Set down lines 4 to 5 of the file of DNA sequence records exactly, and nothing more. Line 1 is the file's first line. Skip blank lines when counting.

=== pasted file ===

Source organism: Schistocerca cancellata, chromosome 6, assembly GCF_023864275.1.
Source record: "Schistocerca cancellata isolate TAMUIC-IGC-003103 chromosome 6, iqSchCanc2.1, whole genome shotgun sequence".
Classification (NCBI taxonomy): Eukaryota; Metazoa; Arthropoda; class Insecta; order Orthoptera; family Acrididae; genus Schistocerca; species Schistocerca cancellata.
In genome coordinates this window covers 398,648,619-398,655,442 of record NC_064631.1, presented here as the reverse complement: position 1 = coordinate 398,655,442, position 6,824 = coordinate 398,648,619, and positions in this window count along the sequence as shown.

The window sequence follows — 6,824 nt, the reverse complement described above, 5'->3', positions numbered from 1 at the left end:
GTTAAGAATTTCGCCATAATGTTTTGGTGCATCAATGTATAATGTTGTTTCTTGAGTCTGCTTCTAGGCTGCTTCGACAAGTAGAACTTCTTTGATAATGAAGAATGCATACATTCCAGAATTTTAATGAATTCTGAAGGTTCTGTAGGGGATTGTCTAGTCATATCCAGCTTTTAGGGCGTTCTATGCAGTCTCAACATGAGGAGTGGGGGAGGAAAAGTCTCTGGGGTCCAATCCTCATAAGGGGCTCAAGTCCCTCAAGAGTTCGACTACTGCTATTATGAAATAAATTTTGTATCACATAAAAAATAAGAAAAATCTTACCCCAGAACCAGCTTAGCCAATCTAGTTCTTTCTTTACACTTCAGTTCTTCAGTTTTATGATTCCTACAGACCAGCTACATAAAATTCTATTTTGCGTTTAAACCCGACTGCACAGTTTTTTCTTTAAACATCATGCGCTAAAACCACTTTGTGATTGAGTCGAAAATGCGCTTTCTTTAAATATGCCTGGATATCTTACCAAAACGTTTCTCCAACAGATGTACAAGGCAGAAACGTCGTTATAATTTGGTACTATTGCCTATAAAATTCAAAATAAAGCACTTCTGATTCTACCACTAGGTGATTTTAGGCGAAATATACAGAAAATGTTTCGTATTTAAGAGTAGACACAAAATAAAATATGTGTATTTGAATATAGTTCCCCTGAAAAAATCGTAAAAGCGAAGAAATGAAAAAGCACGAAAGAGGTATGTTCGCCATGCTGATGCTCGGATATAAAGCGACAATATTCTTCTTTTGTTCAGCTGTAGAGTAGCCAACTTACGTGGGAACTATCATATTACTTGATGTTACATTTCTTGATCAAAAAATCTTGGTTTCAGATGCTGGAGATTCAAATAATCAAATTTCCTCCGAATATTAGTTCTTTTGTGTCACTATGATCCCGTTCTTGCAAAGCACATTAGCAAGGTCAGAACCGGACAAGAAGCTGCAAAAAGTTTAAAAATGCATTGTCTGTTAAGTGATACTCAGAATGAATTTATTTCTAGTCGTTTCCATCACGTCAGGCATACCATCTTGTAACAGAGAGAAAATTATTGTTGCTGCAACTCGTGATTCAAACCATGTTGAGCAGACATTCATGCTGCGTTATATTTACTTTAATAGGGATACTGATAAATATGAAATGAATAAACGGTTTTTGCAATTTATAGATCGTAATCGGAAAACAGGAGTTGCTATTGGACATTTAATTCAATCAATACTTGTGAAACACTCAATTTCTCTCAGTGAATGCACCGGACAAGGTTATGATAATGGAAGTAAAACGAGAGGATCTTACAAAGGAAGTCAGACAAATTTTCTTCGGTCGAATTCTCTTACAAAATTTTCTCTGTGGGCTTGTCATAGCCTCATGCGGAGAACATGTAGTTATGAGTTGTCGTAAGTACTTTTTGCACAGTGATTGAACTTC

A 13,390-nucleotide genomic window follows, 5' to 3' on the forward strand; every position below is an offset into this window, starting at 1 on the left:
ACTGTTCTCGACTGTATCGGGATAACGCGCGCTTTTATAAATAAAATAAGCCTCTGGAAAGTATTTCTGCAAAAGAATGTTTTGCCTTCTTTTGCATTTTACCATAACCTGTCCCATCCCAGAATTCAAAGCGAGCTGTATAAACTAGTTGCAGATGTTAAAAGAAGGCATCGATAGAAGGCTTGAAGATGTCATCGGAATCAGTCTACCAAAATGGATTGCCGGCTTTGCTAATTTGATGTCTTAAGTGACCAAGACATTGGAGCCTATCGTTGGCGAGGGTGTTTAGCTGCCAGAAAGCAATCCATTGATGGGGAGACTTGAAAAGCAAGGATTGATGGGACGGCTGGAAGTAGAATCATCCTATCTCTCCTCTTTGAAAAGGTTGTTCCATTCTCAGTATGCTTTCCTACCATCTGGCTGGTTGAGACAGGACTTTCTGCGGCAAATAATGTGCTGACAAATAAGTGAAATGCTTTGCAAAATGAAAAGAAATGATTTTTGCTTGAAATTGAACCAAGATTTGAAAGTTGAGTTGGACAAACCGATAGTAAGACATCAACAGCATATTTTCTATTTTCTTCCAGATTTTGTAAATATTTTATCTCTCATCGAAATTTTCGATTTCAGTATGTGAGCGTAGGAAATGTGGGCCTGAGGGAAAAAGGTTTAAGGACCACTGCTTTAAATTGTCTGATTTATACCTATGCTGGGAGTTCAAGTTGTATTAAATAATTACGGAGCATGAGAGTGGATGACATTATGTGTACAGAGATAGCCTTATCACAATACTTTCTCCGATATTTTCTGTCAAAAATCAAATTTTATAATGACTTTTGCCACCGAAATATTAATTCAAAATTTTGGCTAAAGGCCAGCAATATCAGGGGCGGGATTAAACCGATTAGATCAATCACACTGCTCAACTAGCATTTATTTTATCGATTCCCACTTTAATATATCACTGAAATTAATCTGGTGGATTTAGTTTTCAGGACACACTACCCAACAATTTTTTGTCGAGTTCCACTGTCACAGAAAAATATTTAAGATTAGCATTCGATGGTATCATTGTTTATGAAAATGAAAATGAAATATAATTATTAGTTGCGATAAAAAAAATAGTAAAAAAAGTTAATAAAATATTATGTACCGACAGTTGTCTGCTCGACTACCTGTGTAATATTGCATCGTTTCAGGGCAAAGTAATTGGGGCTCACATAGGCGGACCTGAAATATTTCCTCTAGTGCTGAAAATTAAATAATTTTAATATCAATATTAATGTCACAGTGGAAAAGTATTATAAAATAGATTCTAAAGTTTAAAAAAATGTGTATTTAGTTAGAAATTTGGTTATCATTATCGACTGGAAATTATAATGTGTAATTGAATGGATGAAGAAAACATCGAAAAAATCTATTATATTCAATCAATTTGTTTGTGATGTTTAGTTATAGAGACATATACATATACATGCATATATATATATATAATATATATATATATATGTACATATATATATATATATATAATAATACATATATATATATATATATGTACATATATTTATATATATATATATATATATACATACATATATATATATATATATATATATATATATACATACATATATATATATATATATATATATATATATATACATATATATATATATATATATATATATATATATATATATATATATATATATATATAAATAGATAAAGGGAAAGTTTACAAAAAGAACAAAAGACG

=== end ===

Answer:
In genome coordinates this window covers 398,648,619-398,655,442 of record NC_064631.1, presented here as the reverse complement: position 1 = coordinate 398,655,442, position 6,824 = coordinate 398,648,619, and positions in this window count along the sequence as shown.

The window sequence follows — 6,824 nt, the reverse complement described above, 5'->3', positions numbered from 1 at the left end: